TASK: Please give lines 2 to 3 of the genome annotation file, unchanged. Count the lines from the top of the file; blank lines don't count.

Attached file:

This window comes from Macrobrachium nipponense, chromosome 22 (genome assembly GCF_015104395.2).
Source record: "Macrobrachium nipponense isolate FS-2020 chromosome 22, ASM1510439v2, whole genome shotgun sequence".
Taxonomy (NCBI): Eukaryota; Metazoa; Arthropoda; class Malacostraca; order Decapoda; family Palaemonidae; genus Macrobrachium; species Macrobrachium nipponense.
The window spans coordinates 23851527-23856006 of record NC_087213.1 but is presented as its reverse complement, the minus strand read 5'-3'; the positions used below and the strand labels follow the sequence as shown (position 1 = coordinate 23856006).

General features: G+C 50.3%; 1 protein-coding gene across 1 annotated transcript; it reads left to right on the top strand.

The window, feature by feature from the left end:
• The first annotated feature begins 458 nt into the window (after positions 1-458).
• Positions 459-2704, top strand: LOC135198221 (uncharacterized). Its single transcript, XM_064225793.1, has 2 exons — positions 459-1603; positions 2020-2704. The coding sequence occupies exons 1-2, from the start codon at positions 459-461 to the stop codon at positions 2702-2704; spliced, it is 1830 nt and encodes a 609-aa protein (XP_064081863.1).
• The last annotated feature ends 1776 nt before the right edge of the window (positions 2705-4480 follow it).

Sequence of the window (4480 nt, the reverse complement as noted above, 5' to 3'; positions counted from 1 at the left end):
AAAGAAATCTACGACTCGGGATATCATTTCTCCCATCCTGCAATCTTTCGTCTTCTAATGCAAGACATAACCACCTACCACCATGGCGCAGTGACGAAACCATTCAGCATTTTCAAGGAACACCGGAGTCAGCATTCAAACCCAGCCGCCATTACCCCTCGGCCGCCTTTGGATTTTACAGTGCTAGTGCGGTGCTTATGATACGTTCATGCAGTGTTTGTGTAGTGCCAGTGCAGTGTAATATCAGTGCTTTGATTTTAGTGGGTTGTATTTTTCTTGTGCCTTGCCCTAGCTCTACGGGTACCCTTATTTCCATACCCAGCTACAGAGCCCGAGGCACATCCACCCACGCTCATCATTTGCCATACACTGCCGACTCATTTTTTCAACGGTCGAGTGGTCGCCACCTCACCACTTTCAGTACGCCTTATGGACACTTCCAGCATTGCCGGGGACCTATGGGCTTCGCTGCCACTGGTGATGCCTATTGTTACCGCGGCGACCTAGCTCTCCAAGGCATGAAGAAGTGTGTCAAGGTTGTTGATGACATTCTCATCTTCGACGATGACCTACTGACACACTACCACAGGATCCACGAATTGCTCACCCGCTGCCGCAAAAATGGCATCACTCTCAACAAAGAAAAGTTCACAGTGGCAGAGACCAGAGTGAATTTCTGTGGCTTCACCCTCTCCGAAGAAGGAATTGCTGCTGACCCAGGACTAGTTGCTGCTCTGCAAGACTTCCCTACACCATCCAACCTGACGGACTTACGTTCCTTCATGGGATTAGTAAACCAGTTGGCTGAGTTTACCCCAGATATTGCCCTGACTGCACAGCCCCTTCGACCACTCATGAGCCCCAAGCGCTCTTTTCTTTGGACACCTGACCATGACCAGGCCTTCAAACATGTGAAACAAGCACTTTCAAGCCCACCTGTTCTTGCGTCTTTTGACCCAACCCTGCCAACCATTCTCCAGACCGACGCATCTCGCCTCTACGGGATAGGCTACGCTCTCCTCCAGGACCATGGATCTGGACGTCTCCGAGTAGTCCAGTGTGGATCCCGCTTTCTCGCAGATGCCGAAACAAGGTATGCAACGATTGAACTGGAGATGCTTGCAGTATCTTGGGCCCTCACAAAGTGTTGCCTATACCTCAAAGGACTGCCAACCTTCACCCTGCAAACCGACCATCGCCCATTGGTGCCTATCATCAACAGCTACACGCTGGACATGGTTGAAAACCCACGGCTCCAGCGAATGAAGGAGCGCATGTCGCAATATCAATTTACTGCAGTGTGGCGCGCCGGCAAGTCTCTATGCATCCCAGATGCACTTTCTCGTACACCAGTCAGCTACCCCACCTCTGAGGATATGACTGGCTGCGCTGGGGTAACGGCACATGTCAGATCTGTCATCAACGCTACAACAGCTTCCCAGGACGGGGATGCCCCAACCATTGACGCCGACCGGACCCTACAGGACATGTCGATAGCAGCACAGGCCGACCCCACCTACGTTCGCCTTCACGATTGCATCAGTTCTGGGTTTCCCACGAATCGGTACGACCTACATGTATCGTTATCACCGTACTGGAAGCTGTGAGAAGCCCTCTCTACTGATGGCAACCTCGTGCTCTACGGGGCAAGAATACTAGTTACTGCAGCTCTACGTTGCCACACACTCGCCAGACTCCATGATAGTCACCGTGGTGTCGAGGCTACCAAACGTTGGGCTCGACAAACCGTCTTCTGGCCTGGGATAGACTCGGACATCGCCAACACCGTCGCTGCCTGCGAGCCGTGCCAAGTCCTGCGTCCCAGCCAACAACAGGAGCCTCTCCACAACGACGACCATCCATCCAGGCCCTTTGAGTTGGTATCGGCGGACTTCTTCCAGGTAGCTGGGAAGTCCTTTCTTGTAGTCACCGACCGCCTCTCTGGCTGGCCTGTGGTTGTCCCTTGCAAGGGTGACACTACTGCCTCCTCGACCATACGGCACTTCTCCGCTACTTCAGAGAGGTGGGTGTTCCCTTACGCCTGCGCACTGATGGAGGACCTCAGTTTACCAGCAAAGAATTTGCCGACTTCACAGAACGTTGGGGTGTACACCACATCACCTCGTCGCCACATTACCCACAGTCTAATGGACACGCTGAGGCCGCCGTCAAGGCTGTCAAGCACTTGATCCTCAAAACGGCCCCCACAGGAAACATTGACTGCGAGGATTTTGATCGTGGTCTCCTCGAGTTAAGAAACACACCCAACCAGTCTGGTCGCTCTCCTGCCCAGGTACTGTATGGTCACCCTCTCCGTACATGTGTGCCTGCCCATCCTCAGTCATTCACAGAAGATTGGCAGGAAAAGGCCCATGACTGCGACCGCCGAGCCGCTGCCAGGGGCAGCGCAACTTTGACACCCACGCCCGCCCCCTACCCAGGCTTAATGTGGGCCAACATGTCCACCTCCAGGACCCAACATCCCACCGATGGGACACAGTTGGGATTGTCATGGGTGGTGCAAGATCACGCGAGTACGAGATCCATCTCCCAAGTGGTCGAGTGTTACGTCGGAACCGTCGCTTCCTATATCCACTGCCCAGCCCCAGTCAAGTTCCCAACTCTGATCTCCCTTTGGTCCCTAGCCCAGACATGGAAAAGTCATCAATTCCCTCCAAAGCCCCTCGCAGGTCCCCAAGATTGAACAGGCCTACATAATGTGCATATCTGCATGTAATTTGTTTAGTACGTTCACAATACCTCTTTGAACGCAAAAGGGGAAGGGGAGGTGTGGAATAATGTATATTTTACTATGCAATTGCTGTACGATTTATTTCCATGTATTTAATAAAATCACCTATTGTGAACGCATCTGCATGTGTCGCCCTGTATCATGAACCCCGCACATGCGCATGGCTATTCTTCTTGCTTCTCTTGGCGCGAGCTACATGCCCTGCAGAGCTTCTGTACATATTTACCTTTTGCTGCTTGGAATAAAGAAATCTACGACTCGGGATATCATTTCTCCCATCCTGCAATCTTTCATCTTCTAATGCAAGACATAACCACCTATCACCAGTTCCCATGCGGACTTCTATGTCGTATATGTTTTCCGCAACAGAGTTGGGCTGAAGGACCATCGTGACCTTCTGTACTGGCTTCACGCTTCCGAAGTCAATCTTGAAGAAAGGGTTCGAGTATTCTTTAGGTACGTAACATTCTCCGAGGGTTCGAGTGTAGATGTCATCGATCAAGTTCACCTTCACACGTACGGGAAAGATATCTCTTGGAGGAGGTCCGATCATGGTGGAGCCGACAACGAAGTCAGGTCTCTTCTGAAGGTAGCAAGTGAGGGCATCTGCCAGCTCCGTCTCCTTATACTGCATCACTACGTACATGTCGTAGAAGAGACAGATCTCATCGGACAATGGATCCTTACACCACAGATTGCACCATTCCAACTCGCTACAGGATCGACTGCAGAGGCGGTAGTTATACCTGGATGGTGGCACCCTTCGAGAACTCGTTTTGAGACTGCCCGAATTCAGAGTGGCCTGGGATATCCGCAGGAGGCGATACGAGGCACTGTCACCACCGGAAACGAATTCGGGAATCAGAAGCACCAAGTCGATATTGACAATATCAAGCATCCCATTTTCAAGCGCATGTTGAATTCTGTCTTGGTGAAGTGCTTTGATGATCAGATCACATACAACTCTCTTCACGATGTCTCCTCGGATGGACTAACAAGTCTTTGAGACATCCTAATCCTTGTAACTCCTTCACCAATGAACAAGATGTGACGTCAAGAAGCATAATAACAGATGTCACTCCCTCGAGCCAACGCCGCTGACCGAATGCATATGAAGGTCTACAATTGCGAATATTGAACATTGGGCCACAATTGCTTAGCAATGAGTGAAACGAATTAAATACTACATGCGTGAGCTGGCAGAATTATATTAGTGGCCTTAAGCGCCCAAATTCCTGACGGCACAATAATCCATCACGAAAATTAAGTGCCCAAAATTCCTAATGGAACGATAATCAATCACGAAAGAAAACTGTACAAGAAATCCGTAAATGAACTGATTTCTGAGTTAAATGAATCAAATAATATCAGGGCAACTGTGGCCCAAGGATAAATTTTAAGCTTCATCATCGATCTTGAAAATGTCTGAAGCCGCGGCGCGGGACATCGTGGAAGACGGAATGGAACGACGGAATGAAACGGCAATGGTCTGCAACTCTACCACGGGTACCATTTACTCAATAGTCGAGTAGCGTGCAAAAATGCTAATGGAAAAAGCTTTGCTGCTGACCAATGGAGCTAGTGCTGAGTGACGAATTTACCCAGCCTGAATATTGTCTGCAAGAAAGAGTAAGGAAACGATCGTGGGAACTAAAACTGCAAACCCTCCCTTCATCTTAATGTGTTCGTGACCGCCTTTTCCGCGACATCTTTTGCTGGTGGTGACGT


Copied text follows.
Source record: "Macrobrachium nipponense isolate FS-2020 chromosome 22, ASM1510439v2, whole genome shotgun sequence".
Taxonomy (NCBI): Eukaryota; Metazoa; Arthropoda; class Malacostraca; order Decapoda; family Palaemonidae; genus Macrobrachium; species Macrobrachium nipponense.